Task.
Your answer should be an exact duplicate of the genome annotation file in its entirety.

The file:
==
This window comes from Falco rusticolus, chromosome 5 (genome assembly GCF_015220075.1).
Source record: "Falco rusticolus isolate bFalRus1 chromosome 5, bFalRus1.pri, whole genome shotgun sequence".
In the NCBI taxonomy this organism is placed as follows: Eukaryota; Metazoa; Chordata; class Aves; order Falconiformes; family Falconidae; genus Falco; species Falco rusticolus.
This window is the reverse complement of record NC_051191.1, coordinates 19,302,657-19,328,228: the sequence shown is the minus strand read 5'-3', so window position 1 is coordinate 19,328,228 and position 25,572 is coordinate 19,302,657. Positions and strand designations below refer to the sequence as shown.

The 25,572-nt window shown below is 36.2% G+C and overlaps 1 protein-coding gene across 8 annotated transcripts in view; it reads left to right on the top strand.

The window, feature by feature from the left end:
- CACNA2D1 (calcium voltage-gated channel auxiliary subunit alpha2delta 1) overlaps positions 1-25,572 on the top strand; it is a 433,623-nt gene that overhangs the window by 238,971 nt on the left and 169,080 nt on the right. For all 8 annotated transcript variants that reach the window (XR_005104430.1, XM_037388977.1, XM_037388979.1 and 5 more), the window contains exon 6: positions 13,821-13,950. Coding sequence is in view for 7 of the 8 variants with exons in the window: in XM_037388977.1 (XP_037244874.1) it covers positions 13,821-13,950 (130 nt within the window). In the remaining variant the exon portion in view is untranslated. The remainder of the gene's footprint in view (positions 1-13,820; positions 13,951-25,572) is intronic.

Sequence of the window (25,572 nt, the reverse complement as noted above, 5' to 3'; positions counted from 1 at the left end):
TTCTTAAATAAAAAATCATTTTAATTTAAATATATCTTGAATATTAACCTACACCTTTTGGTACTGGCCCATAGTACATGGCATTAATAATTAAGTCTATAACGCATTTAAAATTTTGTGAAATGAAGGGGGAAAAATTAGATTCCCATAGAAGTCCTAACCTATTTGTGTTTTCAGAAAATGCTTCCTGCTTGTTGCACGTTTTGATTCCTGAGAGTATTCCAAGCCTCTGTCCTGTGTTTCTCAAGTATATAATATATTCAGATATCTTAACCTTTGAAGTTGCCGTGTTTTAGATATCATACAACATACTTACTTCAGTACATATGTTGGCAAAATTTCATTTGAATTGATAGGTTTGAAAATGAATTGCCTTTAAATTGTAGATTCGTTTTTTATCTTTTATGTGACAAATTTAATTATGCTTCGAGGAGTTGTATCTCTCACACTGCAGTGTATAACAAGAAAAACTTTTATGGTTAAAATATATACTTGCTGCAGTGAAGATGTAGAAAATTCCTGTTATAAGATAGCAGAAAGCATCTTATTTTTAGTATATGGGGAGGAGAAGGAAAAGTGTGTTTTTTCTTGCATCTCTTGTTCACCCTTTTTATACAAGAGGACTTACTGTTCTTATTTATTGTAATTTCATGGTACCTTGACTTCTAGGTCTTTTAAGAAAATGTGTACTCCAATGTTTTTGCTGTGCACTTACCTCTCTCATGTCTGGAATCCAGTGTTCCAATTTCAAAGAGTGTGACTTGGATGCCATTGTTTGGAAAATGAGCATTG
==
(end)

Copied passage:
This window comes from Falco rusticolus, chromosome 5 (genome assembly GCF_015220075.1).
Source record: "Falco rusticolus isolate bFalRus1 chromosome 5, bFalRus1.pri, whole genome shotgun sequence".
In the NCBI taxonomy this organism is placed as follows: Eukaryota; Metazoa; Chordata; class Aves; order Falconiformes; family Falconidae; genus Falco; species Falco rusticolus.
This window is the reverse complement of record NC_051191.1, coordinates 19,302,657-19,328,228: the sequence shown is the minus strand read 5'-3', so window position 1 is coordinate 19,328,228 and position 25,572 is coordinate 19,302,657. Positions and strand designations below refer to the sequence as shown.

The 25,572-nt window shown below is 36.2% G+C and overlaps 1 protein-coding gene across 8 annotated transcripts in view; it reads left to right on the top strand.

The window, feature by feature from the left end:
- CACNA2D1 (calcium voltage-gated channel auxiliary subunit alpha2delta 1) overlaps positions 1-25,572 on the top strand; it is a 433,623-nt gene that overhangs the window by 238,971 nt on the left and 169,080 nt on the right. For all 8 annotated transcript variants that reach the window (XR_005104430.1, XM_037388977.1, XM_037388979.1 and 5 more), the window contains exon 6: positions 13,821-13,950. Coding sequence is in view for 7 of the 8 variants with exons in the window: in XM_037388977.1 (XP_037244874.1) it covers positions 13,821-13,950 (130 nt within the window). In the remaining variant the exon portion in view is untranslated. The remainder of the gene's footprint in view (positions 1-13,820; positions 13,951-25,572) is intronic.

Sequence of the window (25,572 nt, the reverse complement as noted above, 5' to 3'; positions counted from 1 at the left end):
TTCTTAAATAAAAAATCATTTTAATTTAAATATATCTTGAATATTAACCTACACCTTTTGGTACTGGCCCATAGTACATGGCATTAATAATTAAGTCTATAACGCATTTAAAATTTTGTGAAATGAAGGGGGAAAAATTAGATTCCCATAGAAGTCCTAACCTATTTGTGTTTTCAGAAAATGCTTCCTGCTTGTTGCACGTTTTGATTCCTGAGAGTATTCCAAGCCTCTGTCCTGTGTTTCTCAAGTATATAATATATTCAGATATCTTAACCTTTGAAGTTGCCGTGTTTTAGATATCATACAACATACTTACTTCAGTACATATGTTGGCAAAATTTCATTTGAATTGATAGGTTTGAAAATGAATTGCCTTTAAATTGTAGATTCGTTTTTTATCTTTTATGTGACAAATTTAATTATGCTTCGAGGAGTTGTATCTCTCACACTGCAGTGTATAACAAGAAAAACTTTTATGGTTAAAATATATACTTGCTGCAGTGAAGATGTAGAAAATTCCTGTTATAAGATAGCAGAAAGCATCTTATTTTTAGTATATGGGGAGGAGAAGGAAAAGTGTGTTTTTTCTTGCATCTCTTGTTCACCCTTTTTATACAAGAGGACTTACTGTTCTTATTTATTGTAATTTCATGGTACCTTGACTTCTAGGTCTTTTAAGAAAATGTGTACTCCAATGTTTTTGCTGTGCACTTACCTCTCTCATGTCTGGAATCCAGTGTTCCAATTTCAAAGAGTGTGACTTGGATGCCATTGTTTGGAAAATGAGCATTG